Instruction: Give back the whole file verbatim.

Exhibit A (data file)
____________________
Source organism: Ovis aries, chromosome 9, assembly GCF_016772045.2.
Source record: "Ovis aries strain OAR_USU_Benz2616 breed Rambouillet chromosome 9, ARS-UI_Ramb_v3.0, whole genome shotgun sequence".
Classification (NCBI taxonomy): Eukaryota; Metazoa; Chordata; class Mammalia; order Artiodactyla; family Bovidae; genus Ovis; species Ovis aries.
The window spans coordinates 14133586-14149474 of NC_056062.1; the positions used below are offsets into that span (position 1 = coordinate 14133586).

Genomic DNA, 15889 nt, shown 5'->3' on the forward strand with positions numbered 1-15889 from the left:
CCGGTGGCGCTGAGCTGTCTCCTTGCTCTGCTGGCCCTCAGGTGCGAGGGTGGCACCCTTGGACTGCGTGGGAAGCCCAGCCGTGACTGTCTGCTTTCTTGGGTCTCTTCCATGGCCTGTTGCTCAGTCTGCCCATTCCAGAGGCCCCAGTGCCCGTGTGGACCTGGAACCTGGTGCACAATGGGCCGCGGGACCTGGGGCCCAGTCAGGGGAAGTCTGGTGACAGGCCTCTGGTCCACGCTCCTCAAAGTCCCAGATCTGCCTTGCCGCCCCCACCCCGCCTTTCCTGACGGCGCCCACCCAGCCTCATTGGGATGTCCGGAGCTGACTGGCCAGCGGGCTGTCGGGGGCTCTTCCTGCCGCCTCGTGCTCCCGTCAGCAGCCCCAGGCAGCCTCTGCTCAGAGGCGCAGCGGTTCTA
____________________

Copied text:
Source organism: Ovis aries, chromosome 9, assembly GCF_016772045.2.
Source record: "Ovis aries strain OAR_USU_Benz2616 breed Rambouillet chromosome 9, ARS-UI_Ramb_v3.0, whole genome shotgun sequence".
Classification (NCBI taxonomy): Eukaryota; Metazoa; Chordata; class Mammalia; order Artiodactyla; family Bovidae; genus Ovis; species Ovis aries.
The window spans coordinates 14133586-14149474 of NC_056062.1; the positions used below are offsets into that span (position 1 = coordinate 14133586).

Genomic DNA, 15889 nt, shown 5'->3' on the forward strand with positions numbered 1-15889 from the left:
CCGGTGGCGCTGAGCTGTCTCCTTGCTCTGCTGGCCCTCAGGTGCGAGGGTGGCACCCTTGGACTGCGTGGGAAGCCCAGCCGTGACTGTCTGCTTTCTTGGGTCTCTTCCATGGCCTGTTGCTCAGTCTGCCCATTCCAGAGGCCCCAGTGCCCGTGTGGACCTGGAACCTGGTGCACAATGGGCCGCGGGACCTGGGGCCCAGTCAGGGGAAGTCTGGTGACAGGCCTCTGGTCCACGCTCCTCAAAGTCCCAGATCTGCCTTGCCGCCCCCACCCCGCCTTTCCTGACGGCGCCCACCCAGCCTCATTGGGATGTCCGGAGCTGACTGGCCAGCGGGCTGTCGGGGGCTCTTCCTGCCGCCTCGTGCTCCCGTCAGCAGCCCCAGGCAGCCTCTGCTCAGAGGCGCAGCGGTTCTA